[THE INVESTOR] The ongoing US$4.7 billion investor-state dispute case that Lone Star Funds has filed against the Korean government is expected to be finalized in the first half of next year after a series of battles spanning more than a decade.
ICSID, the World Bank arm for investor-state dispute arbitration, said its proceedings will likely be completed this month, according to the Ministry of Justice on Nov. 4.
Under the ICSID rules, the tribunal has 180 days to issue its written decision, or award, after the proceedings are closed. Which means, the ruling will be announced by May next year.
In the first and largest ISD litigation faced by the Korean government, Lone Star -- which since 2000 invested and then exited many companies and real estate properties here, claims it suffered losses of over US$4.7 billion due to the government’s delay in approving its sale of Korea Exchange Bank and tax assessed on its investment gains.
In 2003, the Texas-based private equity fund took over a 51.02 percent stake in KEB, then the fifth-largest bank that was financially distressed amid the Asian financial crisis, through its Belgian subsidiary. From 2005-2012, Lone Star tried to offload its stake multiple times but failed to meet the financial regulator’s approval. The government said it could not approve the sale because of pending legal issues involving Lone Star at the time, including allegations of stock manipulation.
In January 2012, Lone Star finally exited KEB by selling its stake to Hana Financial Group. But in May, it filed the ISD against the Korean government claiming its delayed approval forced the PEF to sell its shares at a much lower price.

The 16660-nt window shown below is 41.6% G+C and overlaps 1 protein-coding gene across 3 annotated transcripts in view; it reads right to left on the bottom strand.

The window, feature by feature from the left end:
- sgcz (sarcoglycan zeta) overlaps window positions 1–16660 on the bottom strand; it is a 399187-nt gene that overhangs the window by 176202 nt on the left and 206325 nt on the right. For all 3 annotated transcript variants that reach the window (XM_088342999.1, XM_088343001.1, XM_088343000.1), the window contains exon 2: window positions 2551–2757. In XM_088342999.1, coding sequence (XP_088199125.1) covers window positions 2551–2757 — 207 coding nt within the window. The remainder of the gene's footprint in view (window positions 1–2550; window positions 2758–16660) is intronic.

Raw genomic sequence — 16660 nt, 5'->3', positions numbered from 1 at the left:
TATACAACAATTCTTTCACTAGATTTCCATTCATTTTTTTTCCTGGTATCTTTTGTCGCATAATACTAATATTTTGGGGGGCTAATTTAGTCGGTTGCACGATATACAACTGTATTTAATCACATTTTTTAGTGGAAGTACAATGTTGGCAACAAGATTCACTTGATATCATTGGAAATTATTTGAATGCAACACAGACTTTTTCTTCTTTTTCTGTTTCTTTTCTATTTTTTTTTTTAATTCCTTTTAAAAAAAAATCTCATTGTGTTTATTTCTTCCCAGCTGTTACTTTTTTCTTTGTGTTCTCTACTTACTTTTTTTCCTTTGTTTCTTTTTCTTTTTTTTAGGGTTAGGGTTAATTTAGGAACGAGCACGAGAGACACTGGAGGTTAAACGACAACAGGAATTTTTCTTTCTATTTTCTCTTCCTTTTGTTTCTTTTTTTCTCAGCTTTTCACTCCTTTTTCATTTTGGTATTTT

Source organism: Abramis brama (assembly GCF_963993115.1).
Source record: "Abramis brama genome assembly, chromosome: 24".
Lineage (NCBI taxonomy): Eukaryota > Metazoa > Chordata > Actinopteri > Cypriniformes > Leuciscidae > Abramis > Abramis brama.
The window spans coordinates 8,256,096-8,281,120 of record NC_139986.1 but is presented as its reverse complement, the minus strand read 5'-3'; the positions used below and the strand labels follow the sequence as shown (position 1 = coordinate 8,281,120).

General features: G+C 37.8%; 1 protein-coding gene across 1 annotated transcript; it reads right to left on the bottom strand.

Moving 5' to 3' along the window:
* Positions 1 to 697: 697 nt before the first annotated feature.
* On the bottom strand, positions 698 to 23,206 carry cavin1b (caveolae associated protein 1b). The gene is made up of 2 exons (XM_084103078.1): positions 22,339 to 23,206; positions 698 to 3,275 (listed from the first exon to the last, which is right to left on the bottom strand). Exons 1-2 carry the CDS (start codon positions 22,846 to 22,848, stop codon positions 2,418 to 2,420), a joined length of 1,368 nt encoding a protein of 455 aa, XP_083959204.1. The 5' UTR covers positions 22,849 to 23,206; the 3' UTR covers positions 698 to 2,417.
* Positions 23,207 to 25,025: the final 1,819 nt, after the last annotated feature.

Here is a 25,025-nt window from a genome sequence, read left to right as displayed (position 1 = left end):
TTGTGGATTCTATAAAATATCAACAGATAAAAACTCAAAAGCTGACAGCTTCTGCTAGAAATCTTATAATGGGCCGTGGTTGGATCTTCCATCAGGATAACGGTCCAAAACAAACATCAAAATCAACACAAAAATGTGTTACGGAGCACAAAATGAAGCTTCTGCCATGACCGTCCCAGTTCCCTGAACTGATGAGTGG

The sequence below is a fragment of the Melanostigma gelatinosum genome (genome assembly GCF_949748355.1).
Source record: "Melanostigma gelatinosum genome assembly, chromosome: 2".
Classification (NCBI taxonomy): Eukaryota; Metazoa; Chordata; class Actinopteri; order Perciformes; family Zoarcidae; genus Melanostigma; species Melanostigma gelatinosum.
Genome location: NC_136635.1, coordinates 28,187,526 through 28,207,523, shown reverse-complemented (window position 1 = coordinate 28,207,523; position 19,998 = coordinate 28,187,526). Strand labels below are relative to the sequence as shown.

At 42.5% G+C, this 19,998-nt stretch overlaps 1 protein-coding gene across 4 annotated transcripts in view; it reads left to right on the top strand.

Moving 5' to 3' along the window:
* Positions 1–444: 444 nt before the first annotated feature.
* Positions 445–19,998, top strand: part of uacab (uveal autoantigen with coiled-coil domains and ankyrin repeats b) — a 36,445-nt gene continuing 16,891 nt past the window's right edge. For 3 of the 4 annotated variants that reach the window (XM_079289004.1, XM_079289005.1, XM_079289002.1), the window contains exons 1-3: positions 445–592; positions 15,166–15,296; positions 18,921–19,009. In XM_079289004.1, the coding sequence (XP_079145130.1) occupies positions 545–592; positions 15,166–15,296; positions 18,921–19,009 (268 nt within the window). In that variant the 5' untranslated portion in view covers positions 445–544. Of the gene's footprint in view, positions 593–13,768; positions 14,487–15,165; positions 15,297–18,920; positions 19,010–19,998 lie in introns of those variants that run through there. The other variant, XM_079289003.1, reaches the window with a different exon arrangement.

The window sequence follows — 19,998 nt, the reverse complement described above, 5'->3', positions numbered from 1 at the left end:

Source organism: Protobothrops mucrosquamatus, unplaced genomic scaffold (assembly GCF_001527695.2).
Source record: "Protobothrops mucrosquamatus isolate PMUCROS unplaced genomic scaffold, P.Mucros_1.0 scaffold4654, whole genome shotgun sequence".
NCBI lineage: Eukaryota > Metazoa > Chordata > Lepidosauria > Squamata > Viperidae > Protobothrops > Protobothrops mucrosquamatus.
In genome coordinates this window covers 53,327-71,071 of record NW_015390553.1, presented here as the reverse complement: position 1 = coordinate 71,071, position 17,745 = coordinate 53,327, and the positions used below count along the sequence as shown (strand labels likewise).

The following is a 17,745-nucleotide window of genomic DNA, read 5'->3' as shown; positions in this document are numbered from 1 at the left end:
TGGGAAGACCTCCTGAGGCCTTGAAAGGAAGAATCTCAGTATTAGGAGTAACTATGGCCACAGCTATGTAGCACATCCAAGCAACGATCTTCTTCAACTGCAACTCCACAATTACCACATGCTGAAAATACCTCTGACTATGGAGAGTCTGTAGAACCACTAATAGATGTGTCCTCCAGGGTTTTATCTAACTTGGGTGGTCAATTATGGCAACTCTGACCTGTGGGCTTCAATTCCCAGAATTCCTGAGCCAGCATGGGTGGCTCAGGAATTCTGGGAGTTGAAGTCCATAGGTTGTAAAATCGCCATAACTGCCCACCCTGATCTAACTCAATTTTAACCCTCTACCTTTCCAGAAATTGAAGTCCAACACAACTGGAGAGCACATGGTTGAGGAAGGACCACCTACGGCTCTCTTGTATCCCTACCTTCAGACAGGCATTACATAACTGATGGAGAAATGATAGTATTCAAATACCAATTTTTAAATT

Another issue is taxation involving Lone Star’s sale of KEB and other real estate. The Korean government has imposed 85 billion won (US$76.07 million) taxes on Lone Star for its 4.6 trillion won profits derived from investments here. But Lone Star argues that the tax on profits should be exempted because the investments were made by its Belgian subsidiary, citing Korea-Belgium Bilateral Investment Treaty, which exempts taxes on income from overseas equity investment.
Even as the high-stake decision is approaching soon, the government is embroiled with growing ISD claims for its involvement with companies. Global activist hedge funds Elliott Management and Mason Capital Management lodged an ISD lawsuit in April and June, respectively, for its approval of a controversial merger between two Samsung affiliates three years ago.
Last month, Schindler Group also filed an ISD suit against the Korean government seeking US$300 million in compensation for losses over its approval of controversial paid-in capital increase of Hyundai Elevator.
By Ahn Sung-mi (email@example.com)